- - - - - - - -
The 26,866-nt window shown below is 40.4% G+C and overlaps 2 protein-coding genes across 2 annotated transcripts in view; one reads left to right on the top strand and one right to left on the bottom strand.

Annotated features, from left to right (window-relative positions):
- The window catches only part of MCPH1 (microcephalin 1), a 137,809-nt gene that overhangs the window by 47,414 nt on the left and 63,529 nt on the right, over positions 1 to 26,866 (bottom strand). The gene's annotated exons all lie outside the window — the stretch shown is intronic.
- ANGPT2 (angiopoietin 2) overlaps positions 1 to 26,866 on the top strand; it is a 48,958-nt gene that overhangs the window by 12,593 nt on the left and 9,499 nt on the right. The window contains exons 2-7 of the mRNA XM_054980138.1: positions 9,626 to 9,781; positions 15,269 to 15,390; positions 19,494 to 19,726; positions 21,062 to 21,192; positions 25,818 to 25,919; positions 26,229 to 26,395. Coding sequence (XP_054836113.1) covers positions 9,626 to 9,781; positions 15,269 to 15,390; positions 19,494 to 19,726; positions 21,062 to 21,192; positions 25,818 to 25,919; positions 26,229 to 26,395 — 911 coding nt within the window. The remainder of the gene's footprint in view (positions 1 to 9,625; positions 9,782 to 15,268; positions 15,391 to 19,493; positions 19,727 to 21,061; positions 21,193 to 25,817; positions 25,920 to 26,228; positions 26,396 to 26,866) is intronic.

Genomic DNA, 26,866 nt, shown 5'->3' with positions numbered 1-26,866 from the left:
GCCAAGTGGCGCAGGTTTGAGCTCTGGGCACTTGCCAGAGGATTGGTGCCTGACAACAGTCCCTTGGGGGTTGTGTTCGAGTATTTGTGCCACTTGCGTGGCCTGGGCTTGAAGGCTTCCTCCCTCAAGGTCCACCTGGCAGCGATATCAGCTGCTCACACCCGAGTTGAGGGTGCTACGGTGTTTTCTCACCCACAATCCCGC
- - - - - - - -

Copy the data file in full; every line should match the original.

The 26,866-nt window shown below is 40.4% G+C and overlaps 2 protein-coding genes across 2 annotated transcripts in view; one reads left to right on the top strand and one right to left on the bottom strand.

Annotated features, from left to right (window-relative positions):
- The window catches only part of MCPH1 (microcephalin 1), a 137,809-nt gene that overhangs the window by 47,414 nt on the left and 63,529 nt on the right, over positions 1 to 26,866 (bottom strand). The gene's annotated exons all lie outside the window — the stretch shown is intronic.
- ANGPT2 (angiopoietin 2) overlaps positions 1 to 26,866 on the top strand; it is a 48,958-nt gene that overhangs the window by 12,593 nt on the left and 9,499 nt on the right. The window contains exons 2-7 of the mRNA XM_054980138.1: positions 9,626 to 9,781; positions 15,269 to 15,390; positions 19,494 to 19,726; positions 21,062 to 21,192; positions 25,818 to 25,919; positions 26,229 to 26,395. Coding sequence (XP_054836113.1) covers positions 9,626 to 9,781; positions 15,269 to 15,390; positions 19,494 to 19,726; positions 21,062 to 21,192; positions 25,818 to 25,919; positions 26,229 to 26,395 — 911 coding nt within the window. The remainder of the gene's footprint in view (positions 1 to 9,625; positions 9,782 to 15,268; positions 15,391 to 19,493; positions 19,727 to 21,061; positions 21,193 to 25,817; positions 25,920 to 26,228; positions 26,396 to 26,866) is intronic.

Genomic DNA, 26,866 nt, shown 5'->3' with positions numbered 1-26,866 from the left:
GCCAAGTGGCGCAGGTTTGAGCTCTGGGCACTTGCCAGAGGATTGGTGCCTGACAACAGTCCCTTGGGGGTTGTGTTCGAGTATTTGTGCCACTTGCGTGGCCTGGGCTTGAAGGCTTCCTCCCTCAAGGTCCACCTGGCAGCGATATCAGCTGCTCACACCCGAGTTGAGGGTGCTACGGTGTTTTCTCACCCACAATCCCGC